It has become very important for architects to understand how to choose a sustainable window and window frame system that will promote comfort, energy efficiency, durability, and longevity through quality construction. Learn more about Sustainable Design for Windows and how choosing an ENERGY STAR® rated window can contribute towards LEED for Homes credit.
This course will provide the architect with an overview of different window materials and options available today, as well as an explanation of some of the main criteria used to evaluate windows.
This course will provide a thorough introduction to the relationship between windows and energy efficiency and the importance of installing appropriate windows with high performance technologies.
This course examines the difference between universal design and accessibility required by law, and lists the types of people of varied abilities who benefit from universal design, particularly as it applies to homes. We then take a look at the 7 Principles of Universal Design, as developed by the North Carolina State University’s College of Design, and explore examples of each, from windows set low enough to offer views to a person in a wheelchair, to sliding doors that open with a touch to accommodate those with arthritis or other challenges. Finally, we look at the business side of universal design and discussing the principles with clients.
Numerous case studies and full lifecycle assessments based on real sustainability criteria demonstrate that PVC windows provide measurable benefits and solve many of the problems architects and owners face with alternative window systems.
This course will explore the use of PVC windows in multifamily housing and will discuss market forces driving demand as well as the environmental, economic, and functional impacts of integrating PVC windows. This learning unit will also provide guidelines for helping architects select PVC window profiles that best meet a project’s performance, aesthetic, and budgetary criteria.
Windows, views, and openings in buildings present the classic battle between form and function. The designer naturally wants the building’s occupants to enjoy views and light, but the solar heat gain from these openings can wreak havoc on sustainable goals; however, sophisticated and high-performing solar control fabrics can help reconcile the form and function of light, views, and sustainability.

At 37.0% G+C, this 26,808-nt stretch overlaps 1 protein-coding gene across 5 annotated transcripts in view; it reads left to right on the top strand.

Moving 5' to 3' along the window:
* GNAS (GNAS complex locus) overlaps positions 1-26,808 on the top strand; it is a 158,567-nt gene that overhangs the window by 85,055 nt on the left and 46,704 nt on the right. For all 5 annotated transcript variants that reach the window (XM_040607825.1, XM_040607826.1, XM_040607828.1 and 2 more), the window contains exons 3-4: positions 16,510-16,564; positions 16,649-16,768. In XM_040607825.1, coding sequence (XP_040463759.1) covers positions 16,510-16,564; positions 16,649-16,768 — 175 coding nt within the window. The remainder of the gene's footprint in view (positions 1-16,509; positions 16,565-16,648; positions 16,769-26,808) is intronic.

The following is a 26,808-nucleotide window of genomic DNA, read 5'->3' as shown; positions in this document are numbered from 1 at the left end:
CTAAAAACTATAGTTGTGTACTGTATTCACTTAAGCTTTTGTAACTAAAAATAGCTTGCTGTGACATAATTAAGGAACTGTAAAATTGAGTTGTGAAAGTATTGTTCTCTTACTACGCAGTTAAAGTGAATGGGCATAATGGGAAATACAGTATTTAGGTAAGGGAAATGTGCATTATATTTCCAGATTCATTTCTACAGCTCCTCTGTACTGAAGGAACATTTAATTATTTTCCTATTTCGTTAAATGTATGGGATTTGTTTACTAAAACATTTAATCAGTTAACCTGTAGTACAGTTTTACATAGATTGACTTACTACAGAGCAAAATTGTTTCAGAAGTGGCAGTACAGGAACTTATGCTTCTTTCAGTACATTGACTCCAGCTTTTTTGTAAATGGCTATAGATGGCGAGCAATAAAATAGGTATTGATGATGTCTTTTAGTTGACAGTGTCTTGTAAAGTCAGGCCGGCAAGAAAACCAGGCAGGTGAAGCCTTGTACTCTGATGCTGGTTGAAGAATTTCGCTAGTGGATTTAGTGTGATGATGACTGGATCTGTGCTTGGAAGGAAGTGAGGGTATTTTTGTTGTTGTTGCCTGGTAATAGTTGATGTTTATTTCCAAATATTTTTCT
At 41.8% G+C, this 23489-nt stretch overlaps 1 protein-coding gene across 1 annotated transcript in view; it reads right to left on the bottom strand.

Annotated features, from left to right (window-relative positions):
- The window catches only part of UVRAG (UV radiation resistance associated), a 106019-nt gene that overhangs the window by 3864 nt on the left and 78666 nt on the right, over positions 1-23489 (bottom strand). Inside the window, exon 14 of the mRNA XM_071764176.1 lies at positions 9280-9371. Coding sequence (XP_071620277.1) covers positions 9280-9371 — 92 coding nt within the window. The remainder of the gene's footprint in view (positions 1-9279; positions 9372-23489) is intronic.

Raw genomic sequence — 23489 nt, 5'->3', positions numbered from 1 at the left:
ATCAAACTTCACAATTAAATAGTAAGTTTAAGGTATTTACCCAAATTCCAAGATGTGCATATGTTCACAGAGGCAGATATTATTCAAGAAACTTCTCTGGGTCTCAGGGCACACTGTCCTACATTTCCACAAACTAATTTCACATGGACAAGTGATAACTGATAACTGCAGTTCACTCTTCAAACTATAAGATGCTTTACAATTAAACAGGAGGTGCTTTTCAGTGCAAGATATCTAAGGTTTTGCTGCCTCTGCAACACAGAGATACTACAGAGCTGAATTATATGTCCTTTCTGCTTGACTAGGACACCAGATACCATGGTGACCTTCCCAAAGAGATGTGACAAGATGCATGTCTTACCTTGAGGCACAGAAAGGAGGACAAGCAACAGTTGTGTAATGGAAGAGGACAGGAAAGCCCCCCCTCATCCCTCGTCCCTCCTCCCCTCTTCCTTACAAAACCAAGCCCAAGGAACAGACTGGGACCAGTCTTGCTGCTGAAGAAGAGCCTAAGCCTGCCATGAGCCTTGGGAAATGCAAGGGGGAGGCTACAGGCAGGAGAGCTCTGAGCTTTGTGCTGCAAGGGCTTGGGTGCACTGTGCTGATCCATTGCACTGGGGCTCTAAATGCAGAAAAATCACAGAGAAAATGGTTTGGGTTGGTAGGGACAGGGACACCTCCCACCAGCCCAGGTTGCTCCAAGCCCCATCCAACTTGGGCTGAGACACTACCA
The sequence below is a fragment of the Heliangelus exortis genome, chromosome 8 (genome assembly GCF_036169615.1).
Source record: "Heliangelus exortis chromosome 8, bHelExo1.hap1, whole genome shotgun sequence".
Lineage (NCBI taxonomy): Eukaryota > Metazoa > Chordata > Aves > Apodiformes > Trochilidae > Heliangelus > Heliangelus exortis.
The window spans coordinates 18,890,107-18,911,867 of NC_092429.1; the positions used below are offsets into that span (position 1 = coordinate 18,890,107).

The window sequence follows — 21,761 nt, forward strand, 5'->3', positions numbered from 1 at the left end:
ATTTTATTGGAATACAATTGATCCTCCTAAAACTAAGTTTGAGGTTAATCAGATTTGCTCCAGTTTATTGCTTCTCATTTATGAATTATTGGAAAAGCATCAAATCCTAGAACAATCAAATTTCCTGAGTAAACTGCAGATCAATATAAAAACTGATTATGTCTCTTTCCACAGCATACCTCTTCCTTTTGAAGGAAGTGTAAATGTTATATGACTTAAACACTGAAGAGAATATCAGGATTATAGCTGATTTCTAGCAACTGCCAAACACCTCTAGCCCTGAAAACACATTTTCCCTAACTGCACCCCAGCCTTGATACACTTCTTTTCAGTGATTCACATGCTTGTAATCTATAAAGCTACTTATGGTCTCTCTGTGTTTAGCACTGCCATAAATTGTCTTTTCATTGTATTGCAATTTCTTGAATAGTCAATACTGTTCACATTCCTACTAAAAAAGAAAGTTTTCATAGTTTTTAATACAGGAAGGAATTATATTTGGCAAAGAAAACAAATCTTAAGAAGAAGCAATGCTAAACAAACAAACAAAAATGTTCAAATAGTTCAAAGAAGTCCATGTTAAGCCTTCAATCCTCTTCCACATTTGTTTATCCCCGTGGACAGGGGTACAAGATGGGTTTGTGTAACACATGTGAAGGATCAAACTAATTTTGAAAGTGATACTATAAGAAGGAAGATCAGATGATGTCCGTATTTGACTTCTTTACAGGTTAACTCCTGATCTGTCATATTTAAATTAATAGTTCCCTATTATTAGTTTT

There are many solar control fabrics on the market; wading through them can be overwhelming. This course aims to help educate the designer about what performance fabrics are, the content of various fabrics, how they work, and the benefits to a sustainable design in meeting and maximizing your goals of occupant health, safety, wellbeing, and sustainability.
The definition of a green or sustainable home has broadened and deepened over the decades. Experience, knowledge, and innovations developed by architects, contractors, and manufacturers have produced a set of criteria which signals that a house is thoughtfully designed and built. During a renovation, features and assets that were not considered when the home was first built can now be included. Those sustainable criteria to consider specifying in a renovation include durability, energy efficiency, comfort, and health. We’ll start out discussing each of them as they apply to windows and patio doors, and clarify the details that make a window efficient.
Sustainability and Window Materials 101: Choosing the Best Window Material to Achieve Sustainability Goals
Windows play a significant role in the function and comfort of a building, from providing natural light and ventilation, to adding architectural features. Windows also play a large part in the sustainability of a structure.
The most common factors when discussing the sustainability of windows are durability, energy efficiency, and resource efficiency. In this course, we look at the four most common window frame materials – vinyl, fiberglass, aluminum, and wood – and discuss the factors that contribute to sustainability for each of them. Finally, we look at the factors that contribute to the sustainability of window manufacturing operations.
Daylighting Inside and Out: Unconventional Ways to Bring More Natural Light Into and Throughout a Building
Exposure to natural light is beneficial for building occupants on many levels. We all know it intuitively and we feel better in interior spaces with natural light. Plus, studies conclusively demonstrate measurable benefits for health, moods, learning, and productivity.
The time-honored method for allowing natural light into a building is, of course, through windows. However, there are many more strategies for bringing natural light into and throughout a building. This course explores the sometimes-overlooked strategies for the flow of natural light into and throughout a building, including light tubes in closets, French doors in interiors, natural-light-flooded stairwells, sliding glass walls, and more.
Contemporary residential architecture attempts to maximize daylight, minimize ornamentation, and connect interiors to the outdoors. Fenestration plays a great role in achieving this aesthetic, especially when window and door products manufactured specifically for the contemporary design market are specified. This course will discuss the importance of fenestration in contemporary residential architecture both historically and today, and will identify window styles, window options, and performance measures that you will want to consider when specifying windows and doors for contemporary residences.